And it seems he's converging on a point, really the thing he cares about, being crime and particularly how people end up in situations where it seems to them that the only realistic options are criminal ones. So book 4 was The Frying Pan: a prison and its prisoners, about a "psychiatric prison" somewhere in the midlands, which was a the time of writing (early seventies) very modern and experimental. As usual, the book is virtually all transcribed interviews with little commentary. While there are a few "hard nuts" in there, most of the interest (for me) lies in the people who are more on the fringes, who seem to have fallen into repeated petty offences without being able to see a way to change what they do.
This is taken forward in number 5 The unknown citizen, which looks at just one person, his life so far and the efforts of a few altruistic others to help him. It's a short, sad book and it's hard not to come away wondering what on earth there is left to be done for Charlie. He had a hard childhood, but so did both his brother and his sister, and it's indisputable that every time he leaves prison he does something else wrong. Parker argues, though, that he's incapable of any other kind of behaviour, and that punishing him for it rather than adapting our society to find ways to help him has as much logic as punishing a man without legs for being unable to walk.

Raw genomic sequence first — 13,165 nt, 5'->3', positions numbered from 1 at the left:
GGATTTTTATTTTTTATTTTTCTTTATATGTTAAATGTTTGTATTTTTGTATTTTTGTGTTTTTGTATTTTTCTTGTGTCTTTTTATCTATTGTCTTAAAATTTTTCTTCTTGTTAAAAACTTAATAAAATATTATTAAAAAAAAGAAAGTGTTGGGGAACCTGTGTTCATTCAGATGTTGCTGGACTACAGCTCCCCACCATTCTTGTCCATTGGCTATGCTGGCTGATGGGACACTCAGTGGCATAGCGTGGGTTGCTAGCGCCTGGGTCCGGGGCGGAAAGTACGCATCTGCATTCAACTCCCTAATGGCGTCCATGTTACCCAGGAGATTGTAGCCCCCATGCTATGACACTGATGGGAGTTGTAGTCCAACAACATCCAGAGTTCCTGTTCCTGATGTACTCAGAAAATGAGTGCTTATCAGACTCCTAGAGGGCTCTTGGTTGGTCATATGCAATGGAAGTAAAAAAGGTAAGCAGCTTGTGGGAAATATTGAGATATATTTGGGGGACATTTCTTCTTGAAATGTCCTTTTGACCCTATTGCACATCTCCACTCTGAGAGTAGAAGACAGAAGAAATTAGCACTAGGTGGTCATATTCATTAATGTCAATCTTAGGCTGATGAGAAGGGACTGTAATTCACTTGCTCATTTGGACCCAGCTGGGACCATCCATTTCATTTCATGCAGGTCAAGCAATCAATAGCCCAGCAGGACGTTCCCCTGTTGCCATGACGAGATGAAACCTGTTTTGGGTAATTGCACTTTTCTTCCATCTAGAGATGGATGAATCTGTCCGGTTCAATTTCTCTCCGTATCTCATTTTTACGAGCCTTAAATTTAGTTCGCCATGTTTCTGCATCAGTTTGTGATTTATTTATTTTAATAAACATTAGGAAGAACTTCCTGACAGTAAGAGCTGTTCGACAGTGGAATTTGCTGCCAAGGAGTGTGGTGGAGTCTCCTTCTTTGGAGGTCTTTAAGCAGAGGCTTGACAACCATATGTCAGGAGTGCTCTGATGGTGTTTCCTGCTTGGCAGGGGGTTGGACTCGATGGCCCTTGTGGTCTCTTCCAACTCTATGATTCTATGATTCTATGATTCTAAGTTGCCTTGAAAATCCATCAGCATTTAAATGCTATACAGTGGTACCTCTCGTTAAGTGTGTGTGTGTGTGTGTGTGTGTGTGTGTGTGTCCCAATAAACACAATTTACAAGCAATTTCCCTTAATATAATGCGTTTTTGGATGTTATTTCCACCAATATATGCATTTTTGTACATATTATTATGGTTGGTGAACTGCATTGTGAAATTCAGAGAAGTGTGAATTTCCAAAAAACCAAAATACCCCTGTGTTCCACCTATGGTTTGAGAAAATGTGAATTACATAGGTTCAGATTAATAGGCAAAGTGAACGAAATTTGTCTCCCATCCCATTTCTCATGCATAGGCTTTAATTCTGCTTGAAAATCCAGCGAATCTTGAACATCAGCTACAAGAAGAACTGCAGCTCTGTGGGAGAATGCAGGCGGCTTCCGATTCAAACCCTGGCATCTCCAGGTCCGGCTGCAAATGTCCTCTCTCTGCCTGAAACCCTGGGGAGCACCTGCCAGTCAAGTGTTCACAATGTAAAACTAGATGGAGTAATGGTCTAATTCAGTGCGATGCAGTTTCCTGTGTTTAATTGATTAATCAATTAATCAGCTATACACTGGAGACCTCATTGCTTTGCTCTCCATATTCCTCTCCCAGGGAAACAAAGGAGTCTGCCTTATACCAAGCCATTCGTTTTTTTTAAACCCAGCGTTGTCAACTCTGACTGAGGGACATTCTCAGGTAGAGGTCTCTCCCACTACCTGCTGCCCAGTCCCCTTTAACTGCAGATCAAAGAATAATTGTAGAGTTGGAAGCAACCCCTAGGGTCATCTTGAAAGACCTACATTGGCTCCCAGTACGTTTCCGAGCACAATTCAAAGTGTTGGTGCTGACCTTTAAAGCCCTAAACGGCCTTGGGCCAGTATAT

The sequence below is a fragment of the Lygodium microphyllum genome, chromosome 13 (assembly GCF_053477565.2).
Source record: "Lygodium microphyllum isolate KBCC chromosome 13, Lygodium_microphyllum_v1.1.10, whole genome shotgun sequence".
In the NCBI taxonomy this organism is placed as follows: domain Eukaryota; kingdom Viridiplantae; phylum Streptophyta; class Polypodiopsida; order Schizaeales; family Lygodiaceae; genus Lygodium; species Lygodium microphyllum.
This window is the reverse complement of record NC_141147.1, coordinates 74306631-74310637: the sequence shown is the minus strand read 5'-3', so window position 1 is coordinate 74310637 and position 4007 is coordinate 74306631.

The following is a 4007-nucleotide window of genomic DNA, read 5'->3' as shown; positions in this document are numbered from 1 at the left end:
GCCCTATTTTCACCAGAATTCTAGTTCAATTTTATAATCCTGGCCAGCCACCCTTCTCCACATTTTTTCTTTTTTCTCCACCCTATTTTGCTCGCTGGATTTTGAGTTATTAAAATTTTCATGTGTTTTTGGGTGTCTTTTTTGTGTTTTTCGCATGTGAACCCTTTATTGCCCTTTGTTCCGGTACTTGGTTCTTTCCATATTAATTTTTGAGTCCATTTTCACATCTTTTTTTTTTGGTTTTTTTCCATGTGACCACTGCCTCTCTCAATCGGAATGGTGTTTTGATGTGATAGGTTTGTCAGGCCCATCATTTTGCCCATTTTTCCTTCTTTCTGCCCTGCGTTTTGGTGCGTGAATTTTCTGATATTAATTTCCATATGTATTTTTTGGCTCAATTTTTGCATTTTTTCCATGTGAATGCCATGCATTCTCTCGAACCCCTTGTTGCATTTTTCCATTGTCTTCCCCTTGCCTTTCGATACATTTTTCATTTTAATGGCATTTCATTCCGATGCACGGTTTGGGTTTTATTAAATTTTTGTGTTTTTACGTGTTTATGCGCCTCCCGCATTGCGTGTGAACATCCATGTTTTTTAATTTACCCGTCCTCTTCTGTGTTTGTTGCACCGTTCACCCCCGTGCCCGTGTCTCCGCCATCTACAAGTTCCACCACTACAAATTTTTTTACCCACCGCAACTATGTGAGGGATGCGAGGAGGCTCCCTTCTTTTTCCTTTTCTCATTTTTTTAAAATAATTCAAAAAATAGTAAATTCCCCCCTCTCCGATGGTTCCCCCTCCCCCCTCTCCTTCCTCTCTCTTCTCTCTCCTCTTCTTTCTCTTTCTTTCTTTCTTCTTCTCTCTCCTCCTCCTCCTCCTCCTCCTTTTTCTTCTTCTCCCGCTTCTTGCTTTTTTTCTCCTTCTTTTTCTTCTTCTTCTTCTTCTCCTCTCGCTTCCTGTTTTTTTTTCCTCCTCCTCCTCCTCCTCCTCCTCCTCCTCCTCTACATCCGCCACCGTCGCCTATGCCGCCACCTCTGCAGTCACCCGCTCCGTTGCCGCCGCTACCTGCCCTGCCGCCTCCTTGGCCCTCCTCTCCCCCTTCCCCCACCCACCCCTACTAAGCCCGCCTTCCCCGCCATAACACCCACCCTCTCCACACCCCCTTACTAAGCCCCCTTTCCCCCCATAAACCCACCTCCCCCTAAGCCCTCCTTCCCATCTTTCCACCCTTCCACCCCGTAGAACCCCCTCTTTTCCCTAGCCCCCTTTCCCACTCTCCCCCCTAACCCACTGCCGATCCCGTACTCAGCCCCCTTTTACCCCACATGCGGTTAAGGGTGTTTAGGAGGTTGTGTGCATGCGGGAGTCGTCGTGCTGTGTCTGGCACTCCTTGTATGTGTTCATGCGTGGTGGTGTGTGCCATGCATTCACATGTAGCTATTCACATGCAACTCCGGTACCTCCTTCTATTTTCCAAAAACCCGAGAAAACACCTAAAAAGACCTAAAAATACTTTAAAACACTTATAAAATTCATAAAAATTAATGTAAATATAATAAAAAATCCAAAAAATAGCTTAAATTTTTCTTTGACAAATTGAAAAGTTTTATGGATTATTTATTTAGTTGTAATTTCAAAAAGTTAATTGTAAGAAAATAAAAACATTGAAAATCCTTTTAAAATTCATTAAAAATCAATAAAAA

I'm all out of Parker at the moment, so the bench book I start tomorrow morning is going to be some Studs Terkel. In fiction, I'm intermittently enjoying book 6, the english translation of I promessi sposi: I'm reading and listening to a very abridged version in Italian but felt I should look at the full one. It reads as you might expect something to read that was written in the early nineteenth century and then translated without too much thought for readability. If we could cut out some of the Milanese politics I think I'd find it easier going - at least it's helping me appreciate how much Italian I now understand since the abridged version is seeming like a breeze.